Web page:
Ex-Marine Sargent Major Juan Hidalgo, Jr was born in San Diego and raised in national City. He’s the GOP’s sacrificial lamb for this contest.
For More Information:
51st Congressional District
Juan Hidalgo, Jr
It’s Peters All the Way in the 52nd Congressional District
Many observers thought the 52nd Congressional district would be a battleground this year, following close races in 2014 and 2012. Incumbent Democrat Scott Peters took no chances, building a public relations presence rivaling that of Mayor Kevin Faulconer.
And then the Republicans couldn’t agree on a candidate. Actually, it was more like they couldn’t find one with enough name recognition to take on Peters.
Denise Gitsham was the GOP winner coming out of the primary. She’s been endorsed by John “Bomb, Bomb, Bomb” Bolton, Donald Trump’s likely choice for Secretary of State.
From Cosmopolitan Magazine:
With a Chinese mother from Taiwan and a Canadian father, Denise Gitsham says she’s “ambiguously ethnic enough to pass for almost anything.” This is how, she joked at CPAC last year, she ended up “as a Hispanic coalitions coordinator” for George W. Bush’s 2000 presidential campaign. Non-politicos might recognize the attorney and small-business owner from her brief appearance on The Bachelor in 2008. She is running for California’s 52nd District.
Peters will always get shade from me for his votes in favor of TPP, essentially barring Syrian and Iraqi refugees, and defunding the Affordable Care Act by way of ending the tax on medical devices.
For More Information:
52nd Congressional District
The 53rd is Susan Davis-land
The 53rd Congressional district includes central and eastern portions of the city of San Diego, as well as eastern suburbs such as El Cajon, La Mesa, Spring Valley and Lemon Grove. It’s diverse ethnic and racial composition portend the future of Califonia’s electorate. And that means they’ll vote Democratic and long as the GOP remains old, white and angry.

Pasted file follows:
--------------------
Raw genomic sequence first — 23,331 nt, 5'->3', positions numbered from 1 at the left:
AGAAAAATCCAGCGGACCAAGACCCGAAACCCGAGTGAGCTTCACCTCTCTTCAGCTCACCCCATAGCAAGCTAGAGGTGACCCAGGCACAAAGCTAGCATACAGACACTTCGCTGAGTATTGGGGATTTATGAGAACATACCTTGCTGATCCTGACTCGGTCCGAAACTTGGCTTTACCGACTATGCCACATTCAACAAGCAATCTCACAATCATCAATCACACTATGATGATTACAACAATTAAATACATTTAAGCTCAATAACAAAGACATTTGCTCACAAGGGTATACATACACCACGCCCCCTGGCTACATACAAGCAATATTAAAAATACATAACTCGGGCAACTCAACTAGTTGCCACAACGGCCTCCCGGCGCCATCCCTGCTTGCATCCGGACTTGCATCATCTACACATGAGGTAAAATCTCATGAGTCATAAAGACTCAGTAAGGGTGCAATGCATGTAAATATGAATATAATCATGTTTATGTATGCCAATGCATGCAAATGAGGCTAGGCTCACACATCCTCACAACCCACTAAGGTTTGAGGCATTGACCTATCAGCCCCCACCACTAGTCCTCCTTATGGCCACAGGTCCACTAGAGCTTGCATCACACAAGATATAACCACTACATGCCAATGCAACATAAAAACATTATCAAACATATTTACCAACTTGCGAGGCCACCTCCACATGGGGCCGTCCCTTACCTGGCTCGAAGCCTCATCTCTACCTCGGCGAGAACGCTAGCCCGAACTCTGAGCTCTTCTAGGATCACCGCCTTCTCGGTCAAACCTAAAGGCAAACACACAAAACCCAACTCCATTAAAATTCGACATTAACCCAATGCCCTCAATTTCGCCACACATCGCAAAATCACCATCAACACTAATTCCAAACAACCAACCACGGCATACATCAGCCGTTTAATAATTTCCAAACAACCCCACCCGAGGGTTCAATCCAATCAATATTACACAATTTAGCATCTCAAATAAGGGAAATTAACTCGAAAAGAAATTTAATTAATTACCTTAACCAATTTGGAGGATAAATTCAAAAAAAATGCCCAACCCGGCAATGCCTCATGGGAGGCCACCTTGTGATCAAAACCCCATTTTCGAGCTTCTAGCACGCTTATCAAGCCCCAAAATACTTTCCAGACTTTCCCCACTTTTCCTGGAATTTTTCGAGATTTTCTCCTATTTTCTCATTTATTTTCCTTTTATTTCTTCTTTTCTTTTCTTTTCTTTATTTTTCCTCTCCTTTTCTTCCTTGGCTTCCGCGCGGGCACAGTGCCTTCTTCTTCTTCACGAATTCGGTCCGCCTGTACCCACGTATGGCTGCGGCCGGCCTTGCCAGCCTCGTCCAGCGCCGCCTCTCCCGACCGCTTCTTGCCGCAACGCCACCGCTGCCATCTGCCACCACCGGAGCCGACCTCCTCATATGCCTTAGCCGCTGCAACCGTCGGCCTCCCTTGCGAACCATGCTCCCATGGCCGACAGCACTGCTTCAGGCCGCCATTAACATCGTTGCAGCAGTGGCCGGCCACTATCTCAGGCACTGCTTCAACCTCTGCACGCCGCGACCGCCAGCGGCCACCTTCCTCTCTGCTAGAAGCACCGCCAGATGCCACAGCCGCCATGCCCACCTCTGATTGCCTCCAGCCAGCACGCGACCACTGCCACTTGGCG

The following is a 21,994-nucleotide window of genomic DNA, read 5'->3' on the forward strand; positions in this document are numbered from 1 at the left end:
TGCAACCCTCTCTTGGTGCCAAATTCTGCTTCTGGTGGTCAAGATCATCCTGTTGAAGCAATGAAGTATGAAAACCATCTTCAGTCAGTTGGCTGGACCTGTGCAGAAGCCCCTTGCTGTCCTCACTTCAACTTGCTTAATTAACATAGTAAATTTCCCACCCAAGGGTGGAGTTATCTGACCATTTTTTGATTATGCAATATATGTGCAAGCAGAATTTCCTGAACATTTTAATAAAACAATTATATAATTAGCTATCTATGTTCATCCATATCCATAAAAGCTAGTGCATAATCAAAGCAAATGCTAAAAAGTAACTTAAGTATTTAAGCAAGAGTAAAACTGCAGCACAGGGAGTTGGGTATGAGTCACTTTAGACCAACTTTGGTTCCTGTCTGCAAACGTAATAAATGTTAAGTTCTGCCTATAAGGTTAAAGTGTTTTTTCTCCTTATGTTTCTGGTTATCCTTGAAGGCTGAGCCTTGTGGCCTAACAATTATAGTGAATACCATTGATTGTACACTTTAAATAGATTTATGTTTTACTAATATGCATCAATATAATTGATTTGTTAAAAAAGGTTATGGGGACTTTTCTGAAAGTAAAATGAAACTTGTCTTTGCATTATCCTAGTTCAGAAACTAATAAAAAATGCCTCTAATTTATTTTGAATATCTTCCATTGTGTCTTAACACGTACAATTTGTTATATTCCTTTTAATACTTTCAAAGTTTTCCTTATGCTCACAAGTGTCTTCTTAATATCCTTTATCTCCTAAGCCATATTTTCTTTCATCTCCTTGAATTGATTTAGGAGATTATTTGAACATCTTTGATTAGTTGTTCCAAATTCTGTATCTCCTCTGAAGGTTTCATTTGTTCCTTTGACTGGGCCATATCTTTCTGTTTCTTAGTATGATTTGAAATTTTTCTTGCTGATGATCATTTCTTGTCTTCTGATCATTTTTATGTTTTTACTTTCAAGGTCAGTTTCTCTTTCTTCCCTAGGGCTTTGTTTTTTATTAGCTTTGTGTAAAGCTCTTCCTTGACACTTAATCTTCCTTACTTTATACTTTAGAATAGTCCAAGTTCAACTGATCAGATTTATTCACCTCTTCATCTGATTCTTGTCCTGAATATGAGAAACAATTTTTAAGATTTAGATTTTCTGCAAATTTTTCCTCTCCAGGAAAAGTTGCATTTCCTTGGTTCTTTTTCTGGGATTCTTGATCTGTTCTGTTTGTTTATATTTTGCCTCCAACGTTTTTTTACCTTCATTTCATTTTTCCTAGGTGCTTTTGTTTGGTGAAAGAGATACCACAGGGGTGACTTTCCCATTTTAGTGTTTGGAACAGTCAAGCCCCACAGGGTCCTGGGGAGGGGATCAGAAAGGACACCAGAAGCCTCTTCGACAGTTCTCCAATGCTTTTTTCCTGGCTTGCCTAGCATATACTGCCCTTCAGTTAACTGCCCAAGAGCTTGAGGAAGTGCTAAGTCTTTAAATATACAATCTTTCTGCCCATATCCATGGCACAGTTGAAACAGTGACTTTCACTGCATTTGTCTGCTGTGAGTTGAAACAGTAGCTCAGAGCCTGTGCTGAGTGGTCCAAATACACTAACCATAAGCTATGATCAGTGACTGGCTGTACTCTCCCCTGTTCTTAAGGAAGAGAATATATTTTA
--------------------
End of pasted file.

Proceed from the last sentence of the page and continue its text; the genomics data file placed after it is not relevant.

Congresswoman Susan Davis is about as close as you’ll get locally if you’re searching for a politician to tag as “beloved.” Seriously, people in her district lo-o-ove her.
Her political career started in 1982 with a seat on the San Diego Unified Board of Trustees. In the 2000 election she was one of four Democrats to unseat a Republican.
And she wins re-election with impressive margins.
Davis is great on social issues, tending towards being a Republicrat on defense and trade issues. Opponents of the TPP spent a great deal of time and energy trying to sway her vote, but in the end, she went with the party leadership.
Davis, along with all the Democrats in San Diego’s Congressional delegation, have endorsed Loretta Sanchez in the race to replace Barbara Boxer as the next US Senator from California.
The Republican sacrificial lamb in this contest is Dr. James Veltmeyer, Chief of Family Medicine at Sharp Grossmont Hospital.
For More Information:
53rd Congressional District